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Posts posted by J-G

  1. 5 hours ago, Richf said:

     I find bows especially difficult to photograph -- the nice flaming in the wood doesn't show here at all.  

    I imagine a darker background would help.  Your camera sets exposure for a white scene, and underexposes the dark stick.  Quite common in bow photos here.

    Focus is good though. :)

  2. 3 hours ago, The Violin Beautiful said:


    If you’re not sure which shop to try, just ask your son’s teacher or any serious players you know.


    Agreed;  you need advice and help from a player, a teacher, or a repair person.

    Also, many shops that sell student violins also rent them.  That's usually the best way to start.

  3. 45 minutes ago, MarkBouquet clearsky said:

    There's just no escaping the fact that clamping the violin between one's chin and shoulder is an unnatural way to hold it.

    And another option:  many fine Indian players brace the instrument between the chest and the right foot. 


  4. 7 hours ago, Barry J. Griffiths said:

    Yes. Carbon fiber bows do not generally play better than pernambuco, but they play better than pernambuco bows which have been confiscated.

    If a foreign orchestra is playing in the US using carbon fiber bows, this will be all the justification needed.  Confiscations have occurred, and appealing to New York musicians to lend their bows to strangers in the hours before a concert is not the ideal position to put yourself in:


  5. 4 hours ago, PhilipKT said:

    In the 70s, wouldn’t the label, even if it was itself fake, have been labeled “west Germany”?

    A little off topic, but I'll raise a question here about labeling laws: I have a "da Salo" model Höfner violin labeled "made in Germany". Höfner was manufacturing in Schönbach (Czechoslovakia) until after World War II.  I have assumed my violin is an early Bubenreuth product (1950's), on the assumption that by 1960 or so the labels would have to specify West Germany. Does anyone know when the phrase West Germany became mandatory?  (This violin, by the way, was shipped not to the USA but to India.) Thanks for any info.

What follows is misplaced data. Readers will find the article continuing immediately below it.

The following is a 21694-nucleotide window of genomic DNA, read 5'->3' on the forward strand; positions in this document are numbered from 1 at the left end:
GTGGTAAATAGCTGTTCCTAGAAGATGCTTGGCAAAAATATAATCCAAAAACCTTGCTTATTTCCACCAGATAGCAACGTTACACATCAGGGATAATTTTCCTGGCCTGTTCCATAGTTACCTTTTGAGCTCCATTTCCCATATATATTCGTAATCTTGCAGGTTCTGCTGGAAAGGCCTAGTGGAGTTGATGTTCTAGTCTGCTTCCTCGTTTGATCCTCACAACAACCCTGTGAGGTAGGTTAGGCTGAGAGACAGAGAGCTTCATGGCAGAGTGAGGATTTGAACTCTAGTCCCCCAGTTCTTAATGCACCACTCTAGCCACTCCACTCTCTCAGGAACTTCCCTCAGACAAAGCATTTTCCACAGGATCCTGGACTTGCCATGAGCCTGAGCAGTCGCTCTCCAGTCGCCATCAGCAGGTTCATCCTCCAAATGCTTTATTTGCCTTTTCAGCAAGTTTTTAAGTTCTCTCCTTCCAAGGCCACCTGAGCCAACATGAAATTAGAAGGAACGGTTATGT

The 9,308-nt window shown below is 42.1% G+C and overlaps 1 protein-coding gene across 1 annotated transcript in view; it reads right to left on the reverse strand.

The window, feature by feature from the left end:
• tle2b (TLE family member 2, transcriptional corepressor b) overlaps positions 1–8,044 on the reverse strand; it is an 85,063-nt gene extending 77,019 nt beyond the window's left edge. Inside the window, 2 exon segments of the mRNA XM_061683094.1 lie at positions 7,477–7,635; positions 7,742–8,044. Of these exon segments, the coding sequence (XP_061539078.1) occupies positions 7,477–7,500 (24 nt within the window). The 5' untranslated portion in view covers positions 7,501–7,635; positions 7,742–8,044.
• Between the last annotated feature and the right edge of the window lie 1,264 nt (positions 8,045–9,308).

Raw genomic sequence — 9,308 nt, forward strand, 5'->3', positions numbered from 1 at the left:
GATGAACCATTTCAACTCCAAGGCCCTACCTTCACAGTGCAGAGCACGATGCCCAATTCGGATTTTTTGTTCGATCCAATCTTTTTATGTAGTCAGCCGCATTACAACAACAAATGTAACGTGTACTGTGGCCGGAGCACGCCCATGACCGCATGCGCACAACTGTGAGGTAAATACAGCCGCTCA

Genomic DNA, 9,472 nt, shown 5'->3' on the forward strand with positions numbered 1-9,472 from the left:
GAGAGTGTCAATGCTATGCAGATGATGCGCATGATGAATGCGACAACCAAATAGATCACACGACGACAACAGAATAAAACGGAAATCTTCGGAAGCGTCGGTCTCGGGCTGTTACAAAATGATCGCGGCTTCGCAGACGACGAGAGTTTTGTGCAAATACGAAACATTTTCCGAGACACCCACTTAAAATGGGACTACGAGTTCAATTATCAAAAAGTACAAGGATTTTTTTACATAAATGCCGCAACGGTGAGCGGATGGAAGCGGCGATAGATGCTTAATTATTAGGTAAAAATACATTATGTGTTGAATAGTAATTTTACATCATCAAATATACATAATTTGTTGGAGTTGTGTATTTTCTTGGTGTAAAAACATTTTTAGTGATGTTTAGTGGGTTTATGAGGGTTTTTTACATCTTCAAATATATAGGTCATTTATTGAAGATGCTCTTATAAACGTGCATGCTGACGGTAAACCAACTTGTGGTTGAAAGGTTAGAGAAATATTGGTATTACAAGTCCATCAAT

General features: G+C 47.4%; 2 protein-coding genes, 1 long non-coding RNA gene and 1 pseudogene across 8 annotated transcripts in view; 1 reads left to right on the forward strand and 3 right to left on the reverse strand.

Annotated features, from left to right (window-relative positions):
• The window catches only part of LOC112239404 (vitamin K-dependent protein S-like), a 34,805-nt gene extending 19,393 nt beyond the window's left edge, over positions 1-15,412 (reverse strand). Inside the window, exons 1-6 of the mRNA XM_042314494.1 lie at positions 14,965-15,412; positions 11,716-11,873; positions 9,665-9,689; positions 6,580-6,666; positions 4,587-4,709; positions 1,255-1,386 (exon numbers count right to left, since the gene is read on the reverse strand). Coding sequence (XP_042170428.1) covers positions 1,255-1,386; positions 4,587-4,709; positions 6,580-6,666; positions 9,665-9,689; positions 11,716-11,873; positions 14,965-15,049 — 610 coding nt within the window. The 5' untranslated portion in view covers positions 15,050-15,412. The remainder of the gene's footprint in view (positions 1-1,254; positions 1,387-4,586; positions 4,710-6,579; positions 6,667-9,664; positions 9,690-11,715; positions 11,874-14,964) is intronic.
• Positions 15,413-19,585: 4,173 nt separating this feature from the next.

6. On 1/9/2019 at 9:08 AM, Emilg said:


    I'm not a native English speaker, but it should have been "cornerless" i presume?

    For what it's worth, builders of flatback mandolins (such as Gibson, etc.) routinely refer to their corner joints as points, so you often hear about two-point and three-point mandolins, etc.  Wouldn't expect such talk from Tarisio though.

  7. He was one of the last of a great generation (that of Menuhin, Ricci, Starker and so on);  we still have Gitlis, who studied with Thibaud in the thirties.  Parisot taught many summer workshops at the Banff Centre, along with such distinguished contemporaries as Zoltan Szekely and Lorand Fenyves. 

    I seem to recall a story that the ribs of his cello were marred by marks supposedly made by Napoleon's spurs, when the emperor tried to play it.  Probably apocryphal, of course— could have been anyone's spurs. :wacko:

  8. Interesting.  I have a bow (nickel-mounted, 59g, plays well) with the same brand, but with HOMA stamped above the frog on the same facet.  On the other side of the stick there is another stamp:  D.R.S.M. 870255 (or 670255?).  I gather HOMA was a Hoyer brand name and the DRSM number is a corporate registration number, but don't know in what period that brand and number were in use.  Any info would be appreciated.